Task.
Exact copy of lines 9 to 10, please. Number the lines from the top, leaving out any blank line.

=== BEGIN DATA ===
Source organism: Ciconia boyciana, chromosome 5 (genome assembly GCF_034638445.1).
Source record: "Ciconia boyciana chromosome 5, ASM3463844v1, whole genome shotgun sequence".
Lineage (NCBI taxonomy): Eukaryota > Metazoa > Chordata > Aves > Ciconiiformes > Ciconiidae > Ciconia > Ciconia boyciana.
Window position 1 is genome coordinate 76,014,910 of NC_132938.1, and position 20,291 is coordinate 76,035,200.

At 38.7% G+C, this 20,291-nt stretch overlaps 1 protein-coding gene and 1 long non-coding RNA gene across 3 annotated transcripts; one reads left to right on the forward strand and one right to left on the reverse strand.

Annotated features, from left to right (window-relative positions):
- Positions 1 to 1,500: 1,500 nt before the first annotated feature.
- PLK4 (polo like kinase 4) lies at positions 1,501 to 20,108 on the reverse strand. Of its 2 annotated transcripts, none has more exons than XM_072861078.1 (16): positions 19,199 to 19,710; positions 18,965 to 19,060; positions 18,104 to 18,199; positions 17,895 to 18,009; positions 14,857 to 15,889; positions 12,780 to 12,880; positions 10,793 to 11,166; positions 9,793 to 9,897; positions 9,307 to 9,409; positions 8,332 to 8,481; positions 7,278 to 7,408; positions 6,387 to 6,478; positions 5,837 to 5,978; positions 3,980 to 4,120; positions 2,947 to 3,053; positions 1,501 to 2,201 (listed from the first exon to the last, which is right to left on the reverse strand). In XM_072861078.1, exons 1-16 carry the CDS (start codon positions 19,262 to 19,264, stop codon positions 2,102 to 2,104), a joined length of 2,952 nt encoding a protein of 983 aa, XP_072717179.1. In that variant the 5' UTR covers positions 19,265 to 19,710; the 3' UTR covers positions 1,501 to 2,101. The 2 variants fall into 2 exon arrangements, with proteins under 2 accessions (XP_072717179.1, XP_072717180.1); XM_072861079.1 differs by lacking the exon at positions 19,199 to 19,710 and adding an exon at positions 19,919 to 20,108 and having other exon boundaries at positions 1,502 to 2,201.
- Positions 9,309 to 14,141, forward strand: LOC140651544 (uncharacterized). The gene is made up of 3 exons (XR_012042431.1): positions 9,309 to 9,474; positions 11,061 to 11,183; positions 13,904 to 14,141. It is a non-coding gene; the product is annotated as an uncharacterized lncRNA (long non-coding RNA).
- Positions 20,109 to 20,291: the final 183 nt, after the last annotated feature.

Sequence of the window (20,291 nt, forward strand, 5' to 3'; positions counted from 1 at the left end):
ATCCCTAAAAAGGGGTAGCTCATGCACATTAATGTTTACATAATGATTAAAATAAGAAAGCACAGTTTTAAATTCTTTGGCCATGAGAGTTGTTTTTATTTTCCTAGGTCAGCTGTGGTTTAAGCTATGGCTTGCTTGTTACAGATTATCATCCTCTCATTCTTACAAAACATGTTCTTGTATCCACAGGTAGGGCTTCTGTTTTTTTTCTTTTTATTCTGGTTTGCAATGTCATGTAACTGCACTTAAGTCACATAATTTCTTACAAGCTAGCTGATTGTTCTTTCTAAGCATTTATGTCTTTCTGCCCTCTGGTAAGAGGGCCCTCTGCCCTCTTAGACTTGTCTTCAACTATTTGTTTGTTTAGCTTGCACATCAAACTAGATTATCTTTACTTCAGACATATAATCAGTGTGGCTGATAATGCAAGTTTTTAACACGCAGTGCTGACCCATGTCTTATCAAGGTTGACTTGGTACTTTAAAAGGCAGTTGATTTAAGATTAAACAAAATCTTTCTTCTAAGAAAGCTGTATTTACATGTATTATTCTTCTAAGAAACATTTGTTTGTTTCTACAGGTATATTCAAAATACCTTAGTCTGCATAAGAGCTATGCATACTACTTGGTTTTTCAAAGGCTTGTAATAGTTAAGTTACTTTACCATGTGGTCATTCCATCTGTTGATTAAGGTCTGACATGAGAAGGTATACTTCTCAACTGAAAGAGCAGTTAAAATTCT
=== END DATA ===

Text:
- Positions 9,309 to 14,141, forward strand: LOC140651544 (uncharacterized). The gene is made up of 3 exons (XR_012042431.1): positions 9,309 to 9,474; positions 11,061 to 11,183; positions 13,904 to 14,141. It is a non-coding gene; the product is annotated as an uncharacterized lncRNA (long non-coding RNA).
- Positions 20,109 to 20,291: the final 183 nt, after the last annotated feature.